Who enforces the right to Vacation? the European government!
See the article: Vacationing a human right, EU chief says
I believe there is something about this being in an EU constitution or a UN charter somewhere in one of my old National Reviews. I might find it later.
Suffice to say that if something is a right it is either a natural right that is found in natural law and spelled out in philosophic effect and codified into a state, local, or federal law for the purposes of simple protection so that is not impeded on for individuals’ sake; or a right is a corollary of the options within an actual right and those corollaries can be restricted and exceptions made.
For example, the right of free speech as codified in the US Constitution really means that the federal government will not impede upon political speech and it actually will not protect an American from the consequences of saying the wrong thing to the wrong person at the wrong place as if you walk into a person’s home, call his wife a whore and then get ejected from the man’s home while venting blood out the nostrils.
I believe this sort of protection of rights is summarized as “negative rights”. The government will do its best to not impede so that we may act within various avenues while being safe from particular consequences or restriction.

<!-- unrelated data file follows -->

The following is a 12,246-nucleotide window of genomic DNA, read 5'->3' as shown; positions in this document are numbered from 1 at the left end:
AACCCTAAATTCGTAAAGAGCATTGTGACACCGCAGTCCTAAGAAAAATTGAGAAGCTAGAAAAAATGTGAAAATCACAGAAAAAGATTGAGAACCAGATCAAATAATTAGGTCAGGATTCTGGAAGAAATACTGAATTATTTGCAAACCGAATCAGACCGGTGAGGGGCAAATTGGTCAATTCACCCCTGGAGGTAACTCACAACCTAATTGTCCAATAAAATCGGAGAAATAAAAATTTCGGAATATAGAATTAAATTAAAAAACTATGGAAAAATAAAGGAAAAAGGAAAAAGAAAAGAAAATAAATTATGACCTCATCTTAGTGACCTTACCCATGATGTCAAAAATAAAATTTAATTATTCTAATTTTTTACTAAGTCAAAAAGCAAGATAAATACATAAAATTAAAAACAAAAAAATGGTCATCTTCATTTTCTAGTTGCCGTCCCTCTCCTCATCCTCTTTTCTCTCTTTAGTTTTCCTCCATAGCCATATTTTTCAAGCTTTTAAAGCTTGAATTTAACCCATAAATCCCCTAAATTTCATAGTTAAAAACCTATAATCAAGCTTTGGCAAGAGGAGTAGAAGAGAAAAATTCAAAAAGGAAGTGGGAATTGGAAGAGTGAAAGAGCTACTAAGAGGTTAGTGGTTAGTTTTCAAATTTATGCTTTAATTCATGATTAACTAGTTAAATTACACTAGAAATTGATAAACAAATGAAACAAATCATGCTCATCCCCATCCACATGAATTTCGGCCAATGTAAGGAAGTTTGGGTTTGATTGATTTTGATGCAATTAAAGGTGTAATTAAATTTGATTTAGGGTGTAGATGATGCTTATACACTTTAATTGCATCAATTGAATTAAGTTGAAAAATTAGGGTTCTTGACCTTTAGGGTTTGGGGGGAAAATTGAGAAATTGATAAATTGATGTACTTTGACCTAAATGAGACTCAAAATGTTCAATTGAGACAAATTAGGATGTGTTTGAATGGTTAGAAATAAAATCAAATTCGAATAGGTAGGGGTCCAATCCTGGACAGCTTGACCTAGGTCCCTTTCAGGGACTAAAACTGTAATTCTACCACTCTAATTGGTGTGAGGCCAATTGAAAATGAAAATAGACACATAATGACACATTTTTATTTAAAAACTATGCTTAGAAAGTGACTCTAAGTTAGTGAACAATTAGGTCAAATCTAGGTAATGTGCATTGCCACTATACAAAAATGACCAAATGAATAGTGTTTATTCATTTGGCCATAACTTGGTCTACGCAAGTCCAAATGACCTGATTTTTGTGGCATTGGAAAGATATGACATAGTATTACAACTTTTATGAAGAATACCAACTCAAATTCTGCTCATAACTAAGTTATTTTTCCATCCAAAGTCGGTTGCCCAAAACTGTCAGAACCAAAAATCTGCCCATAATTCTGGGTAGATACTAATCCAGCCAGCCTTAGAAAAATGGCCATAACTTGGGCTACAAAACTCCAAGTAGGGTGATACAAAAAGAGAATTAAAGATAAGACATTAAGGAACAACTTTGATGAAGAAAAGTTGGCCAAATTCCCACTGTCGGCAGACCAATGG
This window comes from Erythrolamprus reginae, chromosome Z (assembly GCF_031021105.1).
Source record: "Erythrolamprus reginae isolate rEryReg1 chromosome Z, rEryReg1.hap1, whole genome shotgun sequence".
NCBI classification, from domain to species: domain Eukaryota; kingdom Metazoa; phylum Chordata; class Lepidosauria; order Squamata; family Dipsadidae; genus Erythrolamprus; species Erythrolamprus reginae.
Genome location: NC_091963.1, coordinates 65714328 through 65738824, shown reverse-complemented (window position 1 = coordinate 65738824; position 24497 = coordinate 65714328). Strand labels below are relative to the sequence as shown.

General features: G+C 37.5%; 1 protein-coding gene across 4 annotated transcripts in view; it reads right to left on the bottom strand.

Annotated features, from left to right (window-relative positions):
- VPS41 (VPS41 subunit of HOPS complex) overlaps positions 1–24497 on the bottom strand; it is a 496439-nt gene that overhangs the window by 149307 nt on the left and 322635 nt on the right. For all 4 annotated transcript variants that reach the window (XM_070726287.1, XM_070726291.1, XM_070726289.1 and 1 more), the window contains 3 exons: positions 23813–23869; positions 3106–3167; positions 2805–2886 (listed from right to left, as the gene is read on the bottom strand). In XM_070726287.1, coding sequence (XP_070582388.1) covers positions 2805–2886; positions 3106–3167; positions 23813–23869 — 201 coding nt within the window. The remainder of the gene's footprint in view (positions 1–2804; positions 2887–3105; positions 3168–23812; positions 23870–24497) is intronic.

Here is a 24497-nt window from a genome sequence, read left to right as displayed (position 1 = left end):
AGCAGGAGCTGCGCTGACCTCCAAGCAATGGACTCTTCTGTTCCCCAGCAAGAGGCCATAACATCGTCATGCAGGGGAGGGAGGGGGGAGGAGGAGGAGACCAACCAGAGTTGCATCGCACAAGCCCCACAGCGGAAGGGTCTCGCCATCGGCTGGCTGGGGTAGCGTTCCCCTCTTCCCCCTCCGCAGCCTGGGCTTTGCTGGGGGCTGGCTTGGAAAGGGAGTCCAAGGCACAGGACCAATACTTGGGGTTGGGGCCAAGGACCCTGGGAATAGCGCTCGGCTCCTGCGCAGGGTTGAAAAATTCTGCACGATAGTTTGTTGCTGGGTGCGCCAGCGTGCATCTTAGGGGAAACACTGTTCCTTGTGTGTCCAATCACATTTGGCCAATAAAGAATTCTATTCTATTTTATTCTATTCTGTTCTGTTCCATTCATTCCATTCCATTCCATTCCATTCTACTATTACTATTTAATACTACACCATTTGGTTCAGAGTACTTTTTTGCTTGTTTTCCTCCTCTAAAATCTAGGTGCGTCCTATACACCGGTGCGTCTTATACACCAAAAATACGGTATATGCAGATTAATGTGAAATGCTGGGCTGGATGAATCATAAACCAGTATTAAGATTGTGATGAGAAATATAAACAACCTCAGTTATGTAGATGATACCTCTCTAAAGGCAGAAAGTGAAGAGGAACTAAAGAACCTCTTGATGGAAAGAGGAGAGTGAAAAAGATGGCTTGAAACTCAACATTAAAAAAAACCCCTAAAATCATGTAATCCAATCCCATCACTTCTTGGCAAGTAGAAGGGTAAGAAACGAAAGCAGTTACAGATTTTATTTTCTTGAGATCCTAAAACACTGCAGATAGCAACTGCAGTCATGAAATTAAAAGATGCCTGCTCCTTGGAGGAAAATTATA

“Positive rights” are actions that we may be allowed to take and possibly encouraged to take. Proponents typically insist that if someone is incapable of taking those actions using his own capabilities than the government is obligated to assist.
Therefore if the European government insists that its people have a right to vacation then wealthier taxpayers will assist citizens for trips away from work and routine even when vacations are not apt descriptions of the trip, given the respective lifestyles.
Antonio Tajani, the European Union commissioner for enterprise and industry, proposed a strategy that could cost European taxpayers hundreds of millions of euros a year, The Times of London reports. “Travelling for tourism today is a right. The way we spend our holidays is a formidable indicator of our quality of life,” Mr. Tajani told a group of ministers at The European Tourism Stakeholders Conference in Madrid on April 15…. “The commission is literally considering paying people to go on holiday,” Mats Persson, of pro-reform think-tank Open Europe, told Britain’s News of the World. “In this economic climate, it’s astonishing that the EU wants to bribe people with cheap holidays.”
Providence of stuff and services can be costly especially when it is not at all an investment.